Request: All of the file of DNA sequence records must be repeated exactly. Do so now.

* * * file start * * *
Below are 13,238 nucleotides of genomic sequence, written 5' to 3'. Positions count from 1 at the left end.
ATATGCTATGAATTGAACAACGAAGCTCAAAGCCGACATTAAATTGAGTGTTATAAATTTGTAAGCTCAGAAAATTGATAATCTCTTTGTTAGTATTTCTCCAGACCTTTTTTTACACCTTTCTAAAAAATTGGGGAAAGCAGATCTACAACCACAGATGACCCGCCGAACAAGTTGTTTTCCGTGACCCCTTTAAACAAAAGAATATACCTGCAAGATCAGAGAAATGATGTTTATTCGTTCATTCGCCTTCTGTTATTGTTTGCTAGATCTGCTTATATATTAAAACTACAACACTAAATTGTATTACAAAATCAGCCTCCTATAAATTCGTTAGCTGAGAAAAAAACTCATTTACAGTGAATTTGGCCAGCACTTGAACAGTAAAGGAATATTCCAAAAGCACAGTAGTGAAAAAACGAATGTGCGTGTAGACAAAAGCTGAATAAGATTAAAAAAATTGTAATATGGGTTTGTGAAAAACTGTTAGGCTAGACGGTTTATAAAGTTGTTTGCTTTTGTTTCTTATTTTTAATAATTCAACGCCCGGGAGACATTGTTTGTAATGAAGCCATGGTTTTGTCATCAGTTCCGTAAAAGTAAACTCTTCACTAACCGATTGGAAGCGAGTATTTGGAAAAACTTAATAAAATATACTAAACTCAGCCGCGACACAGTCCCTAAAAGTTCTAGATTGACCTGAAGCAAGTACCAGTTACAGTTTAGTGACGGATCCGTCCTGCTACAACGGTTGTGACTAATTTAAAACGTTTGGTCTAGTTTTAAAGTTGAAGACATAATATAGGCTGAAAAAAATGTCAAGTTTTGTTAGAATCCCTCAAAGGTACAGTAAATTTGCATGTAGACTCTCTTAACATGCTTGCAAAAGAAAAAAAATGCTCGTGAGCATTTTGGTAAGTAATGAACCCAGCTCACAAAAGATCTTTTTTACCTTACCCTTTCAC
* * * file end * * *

Below are 13,238 nucleotides of genomic sequence, written 5' to 3'. Positions count from 1 at the left end.
ATATGCTATGAATTGAACAACGAAGCTCAAAGCCGACATTAAATTGAGTGTTATAAATTTGTAAGCTCAGAAAATTGATAATCTCTTTGTTAGTATTTCTCCAGACCTTTTTTTACACCTTTCTAAAAAATTGGGGAAAGCAGATCTACAACCACAGATGACCCGCCGAACAAGTTGTTTTCCGTGACCCCTTTAAACAAAAGAATATACCTGCAAGATCAGAGAAATGATGTTTATTCGTTCATTCGCCTTCTGTTATTGTTTGCTAGATCTGCTTATATATTAAAACTACAACACTAAATTGTATTACAAAATCAGCCTCCTATAAATTCGTTAGCTGAGAAAAAAACTCATTTACAGTGAATTTGGCCAGCACTTGAACAGTAAAGGAATATTCCAAAAGCACAGTAGTGAAAAAACGAATGTGCGTGTAGACAAAAGCTGAATAAGATTAAAAAAATTGTAATATGGGTTTGTGAAAAACTGTTAGGCTAGACGGTTTATAAAGTTGTTTGCTTTTGTTTCTTATTTTTAATAATTCAACGCCCGGGAGACATTGTTTGTAATGAAGCCATGGTTTTGTCATCAGTTCCGTAAAAGTAAACTCTTCACTAACCGATTGGAAGCGAGTATTTGGAAAAACTTAATAAAATATACTAAACTCAGCCGCGACACAGTCCCTAAAAGTTCTAGATTGACCTGAAGCAAGTACCAGTTACAGTTTAGTGACGGATCCGTCCTGCTACAACGGTTGTGACTAATTTAAAACGTTTGGTCTAGTTTTAAAGTTGAAGACATAATATAGGCTGAAAAAAATGTCAAGTTTTGTTAGAATCCCTCAAAGGTACAGTAAATTTGCATGTAGACTCTCTTAACATGCTTGCAAAAGAAAAAAAATGCTCGTGAGCATTTTGGTAAGTAATGAACCCAGCTCACAAAAGATCTTTTTTACCTTACCCTTTCAC